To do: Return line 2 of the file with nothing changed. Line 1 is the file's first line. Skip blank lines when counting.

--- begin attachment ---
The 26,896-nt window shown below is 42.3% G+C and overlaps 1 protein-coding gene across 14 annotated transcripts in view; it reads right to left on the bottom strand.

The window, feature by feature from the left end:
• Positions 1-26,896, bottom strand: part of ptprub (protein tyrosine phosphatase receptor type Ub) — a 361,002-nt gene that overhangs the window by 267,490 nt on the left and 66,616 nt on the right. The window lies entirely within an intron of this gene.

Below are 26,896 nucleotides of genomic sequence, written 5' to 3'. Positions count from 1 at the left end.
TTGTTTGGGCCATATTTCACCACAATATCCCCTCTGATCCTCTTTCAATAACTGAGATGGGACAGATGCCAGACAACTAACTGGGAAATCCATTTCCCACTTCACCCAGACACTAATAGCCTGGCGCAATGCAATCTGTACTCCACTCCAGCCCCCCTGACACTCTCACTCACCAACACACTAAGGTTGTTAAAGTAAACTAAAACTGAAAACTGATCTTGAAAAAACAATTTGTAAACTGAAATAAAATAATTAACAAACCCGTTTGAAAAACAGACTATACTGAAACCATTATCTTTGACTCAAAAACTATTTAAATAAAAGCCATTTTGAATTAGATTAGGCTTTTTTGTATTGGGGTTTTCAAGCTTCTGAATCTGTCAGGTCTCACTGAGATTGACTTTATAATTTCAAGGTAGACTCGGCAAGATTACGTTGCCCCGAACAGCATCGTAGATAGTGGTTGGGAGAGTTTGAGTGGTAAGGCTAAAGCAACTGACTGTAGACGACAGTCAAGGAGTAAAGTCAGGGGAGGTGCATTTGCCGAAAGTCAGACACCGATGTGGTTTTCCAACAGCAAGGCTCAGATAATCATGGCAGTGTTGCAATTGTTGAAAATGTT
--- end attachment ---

The window, feature by feature from the left end: